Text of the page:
Giant hole near Robe obelisk prompts safety warnings as erosion causes cliff collapse – Michmutters

Giant hole near Robe obelisk prompts safety warnings as erosion causes cliff collapse

A coastal council in South Australia is warning the public to watch out for further cliff collapses around a giant hole that is growing near a popular tourist attraction.

What used to be a small blowhole opening near the Robe obelisk has expanded into a significant gap after the surrounding cliff collapsed for a second time in recent months.

The hole was the size of half a tennis court when it suddenly appeared last year, and has widened since, with residents calling it the “Woe Hole” due to the concern it has caused.

District Council of Robe chief executive James Holyman said the collapses were “part of the natural cycle.”

“From time to time, we have pieces of the coastline fall,” he said.

A man in a cardigan standing in front of a cliff hole
James Holyman says the safety of the public is paramount.(ABC South East SA: Grace Whiteside)

But Mr Holyman said the “key thing” was that the public was safe.

“I want them to be very aware that we’ve roped off the Woe Hole,” he said.

“So that’s not a reason to jump the fence and go and have a look, because most people wouldn’t be aware where the key weak areas are.

“Don’t walk too close to the cliff face anywhere in Robe, because the worst outcome for us is that somebody is injured or killed because they’re not behaving in the right way.”

Mr Holyman said he had witnessed a person cross over the barrier and head towards the edge of the hole.

“Because I was there at the time, I was able to say to the individual, ‘Please, sir, come away from there, that area’s extremely unsafe’,” Mr Holyman said.

“But there’s not somebody there all the time.

“Individual decisions and individual behavior needs to be from a safety perspective.”

The hands of a man holding a pamphlet with 3D images
Mr Holyman with the results from the LiDAR aerial monitoring of the Robe blowhole.(ABC South East SA: Grace Whiteside)

He said the limestone cliffs made it “very difficult” to erect more permanent safety barriers.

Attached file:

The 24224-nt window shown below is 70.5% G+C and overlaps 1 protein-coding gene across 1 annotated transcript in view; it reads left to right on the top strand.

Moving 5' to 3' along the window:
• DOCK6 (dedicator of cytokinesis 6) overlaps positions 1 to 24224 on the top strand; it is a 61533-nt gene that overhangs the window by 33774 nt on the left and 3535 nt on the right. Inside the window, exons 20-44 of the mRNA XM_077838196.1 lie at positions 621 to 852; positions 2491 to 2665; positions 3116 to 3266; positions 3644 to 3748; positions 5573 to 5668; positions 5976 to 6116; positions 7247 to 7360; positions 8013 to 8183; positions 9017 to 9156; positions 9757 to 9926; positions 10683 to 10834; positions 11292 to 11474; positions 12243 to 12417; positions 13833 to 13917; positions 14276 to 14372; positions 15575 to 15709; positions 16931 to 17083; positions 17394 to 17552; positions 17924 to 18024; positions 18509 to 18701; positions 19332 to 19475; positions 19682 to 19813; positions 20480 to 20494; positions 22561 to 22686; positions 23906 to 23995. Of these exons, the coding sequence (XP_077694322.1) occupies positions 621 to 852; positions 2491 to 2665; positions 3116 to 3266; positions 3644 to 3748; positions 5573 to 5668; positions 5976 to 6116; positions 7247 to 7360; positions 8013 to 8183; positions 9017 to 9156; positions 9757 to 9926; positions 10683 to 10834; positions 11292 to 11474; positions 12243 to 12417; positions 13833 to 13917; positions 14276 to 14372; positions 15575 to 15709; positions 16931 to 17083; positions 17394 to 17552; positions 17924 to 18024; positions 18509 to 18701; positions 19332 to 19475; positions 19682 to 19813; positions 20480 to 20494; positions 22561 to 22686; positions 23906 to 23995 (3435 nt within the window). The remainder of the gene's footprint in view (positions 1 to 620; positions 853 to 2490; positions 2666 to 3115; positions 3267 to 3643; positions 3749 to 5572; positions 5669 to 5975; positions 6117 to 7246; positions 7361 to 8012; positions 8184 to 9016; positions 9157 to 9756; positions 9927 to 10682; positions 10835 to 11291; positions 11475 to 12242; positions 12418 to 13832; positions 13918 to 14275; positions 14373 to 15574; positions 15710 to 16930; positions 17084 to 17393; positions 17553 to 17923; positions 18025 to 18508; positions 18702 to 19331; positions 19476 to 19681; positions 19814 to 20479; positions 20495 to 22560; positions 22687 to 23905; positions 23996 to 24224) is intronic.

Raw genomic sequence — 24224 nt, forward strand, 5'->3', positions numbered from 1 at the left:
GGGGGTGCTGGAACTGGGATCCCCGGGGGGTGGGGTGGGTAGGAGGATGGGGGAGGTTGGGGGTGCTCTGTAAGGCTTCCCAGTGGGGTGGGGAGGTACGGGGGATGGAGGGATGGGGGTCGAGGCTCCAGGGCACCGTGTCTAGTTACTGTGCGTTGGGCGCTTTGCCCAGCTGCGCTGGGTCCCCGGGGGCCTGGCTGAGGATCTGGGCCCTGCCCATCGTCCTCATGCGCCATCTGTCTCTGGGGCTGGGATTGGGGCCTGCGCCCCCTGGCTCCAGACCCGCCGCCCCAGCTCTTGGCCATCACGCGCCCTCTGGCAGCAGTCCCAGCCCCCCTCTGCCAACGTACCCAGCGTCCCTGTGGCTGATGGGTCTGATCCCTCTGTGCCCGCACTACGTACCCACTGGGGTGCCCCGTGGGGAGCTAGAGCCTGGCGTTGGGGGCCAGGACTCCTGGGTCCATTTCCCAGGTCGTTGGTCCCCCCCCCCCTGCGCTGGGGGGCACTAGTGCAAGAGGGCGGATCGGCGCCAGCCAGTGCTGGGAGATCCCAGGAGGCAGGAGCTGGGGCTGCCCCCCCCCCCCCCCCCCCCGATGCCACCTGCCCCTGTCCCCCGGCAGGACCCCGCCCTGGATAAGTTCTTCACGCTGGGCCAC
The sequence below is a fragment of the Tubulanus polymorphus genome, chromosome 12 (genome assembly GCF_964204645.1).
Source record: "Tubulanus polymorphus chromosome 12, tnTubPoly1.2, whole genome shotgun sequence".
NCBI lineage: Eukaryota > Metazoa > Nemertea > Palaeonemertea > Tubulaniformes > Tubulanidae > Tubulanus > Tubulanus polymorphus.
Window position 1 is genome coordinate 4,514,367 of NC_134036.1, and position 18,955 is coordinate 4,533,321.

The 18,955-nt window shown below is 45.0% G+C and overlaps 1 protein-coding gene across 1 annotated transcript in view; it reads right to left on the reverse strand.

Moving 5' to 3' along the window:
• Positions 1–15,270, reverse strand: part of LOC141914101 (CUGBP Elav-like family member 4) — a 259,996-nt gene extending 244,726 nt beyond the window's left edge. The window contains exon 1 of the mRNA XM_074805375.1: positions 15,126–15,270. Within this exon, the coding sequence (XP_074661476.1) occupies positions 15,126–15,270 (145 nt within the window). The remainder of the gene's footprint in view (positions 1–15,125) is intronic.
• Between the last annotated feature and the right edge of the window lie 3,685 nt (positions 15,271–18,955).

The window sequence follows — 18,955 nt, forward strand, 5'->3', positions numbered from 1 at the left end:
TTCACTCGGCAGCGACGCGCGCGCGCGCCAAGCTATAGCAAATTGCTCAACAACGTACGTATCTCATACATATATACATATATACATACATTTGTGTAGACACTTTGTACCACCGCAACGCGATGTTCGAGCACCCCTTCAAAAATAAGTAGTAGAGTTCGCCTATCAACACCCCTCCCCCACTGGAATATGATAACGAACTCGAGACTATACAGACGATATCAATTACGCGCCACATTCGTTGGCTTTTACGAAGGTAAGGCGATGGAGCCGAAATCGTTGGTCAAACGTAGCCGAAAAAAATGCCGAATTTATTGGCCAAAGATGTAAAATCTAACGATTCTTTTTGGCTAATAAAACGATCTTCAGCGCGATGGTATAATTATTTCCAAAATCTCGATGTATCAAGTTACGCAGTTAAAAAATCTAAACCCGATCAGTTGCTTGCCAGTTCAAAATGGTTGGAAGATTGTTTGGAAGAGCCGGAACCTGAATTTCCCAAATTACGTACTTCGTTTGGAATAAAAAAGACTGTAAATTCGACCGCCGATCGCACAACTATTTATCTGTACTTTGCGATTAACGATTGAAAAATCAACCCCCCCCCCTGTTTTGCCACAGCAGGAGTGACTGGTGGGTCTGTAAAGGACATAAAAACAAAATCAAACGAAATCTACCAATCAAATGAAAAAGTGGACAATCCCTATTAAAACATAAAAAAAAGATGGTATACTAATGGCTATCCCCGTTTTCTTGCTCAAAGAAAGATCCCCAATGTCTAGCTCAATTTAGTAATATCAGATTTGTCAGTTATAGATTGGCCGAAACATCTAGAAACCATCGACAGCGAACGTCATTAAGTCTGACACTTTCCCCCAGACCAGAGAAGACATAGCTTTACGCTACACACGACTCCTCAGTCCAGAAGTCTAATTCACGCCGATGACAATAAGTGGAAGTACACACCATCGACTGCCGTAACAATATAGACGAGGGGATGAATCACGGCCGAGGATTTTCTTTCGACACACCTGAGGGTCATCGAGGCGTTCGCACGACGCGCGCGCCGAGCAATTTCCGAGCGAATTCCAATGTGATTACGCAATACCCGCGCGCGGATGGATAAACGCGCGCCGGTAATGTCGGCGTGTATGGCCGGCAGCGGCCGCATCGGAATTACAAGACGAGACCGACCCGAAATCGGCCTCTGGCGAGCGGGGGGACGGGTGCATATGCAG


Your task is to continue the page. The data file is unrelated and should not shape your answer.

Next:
“We would struggle because it’s all limestone and it is porous in some areas, so putting posts and things in is very difficult,” Mr Holyman said.

“We are also reasonably certain — but we will continue to monitor — that it is going to continue to erode.

“So you could put a reasonable amount of infrastructure in but it would need to be replaced fairly quickly.”

The council has employed light detection and ranging (LiDAR) survey technology to determine the locations of weak spots in the cliffs.

“We’re very fortunate to have LiDAR, which has mapped the whole of the cave there,” Mr Holyman said.

“We know it’s getting reasonably close to the coastal trail, so we want to be proactive and plan where the trail goes in the future.”

More likely erosion

Flinders University strategic professor for coastal studies Patrick Hesp said these types of collapses were “likely” to continue.

“The continual erosion of the limestone along the Limestone Coast is occurring due to wave activity, and also solution by rainwater and groundwater,” he said.

“While there is a surface calcrete — which is this highly cemented, very lithified, very hard layer across the top of the limestone — it’s been very significantly excavated underneath into a cave by waves over time.”

A laminated paper sign reading 'Danger do not enter' with rocky cliffs behind
Mr Holyman says the limestone cliffs make it difficult to erect permanent safety barriers. (ABC South East SA: Grace Whiteside)

Professor Hesp said continuous monitoring was key.

“We have, for example, [a] 2018 LiDAR flight along the coast and it’s critical to keep that kind of monitoring going,” he said.

“Unfortunately, it’s enormously expensive.

“It gives you incredible digital detail of the coast and so it’s a brilliant monitoring mechanism in terms of being able to see how the coast is changing.

“Certainly the rate of erosion that we see, for example, at Cape Dombey [in Robe] and other areas where we have some monitoring would indicate that, yes, the erosion is continuing everywhere.”


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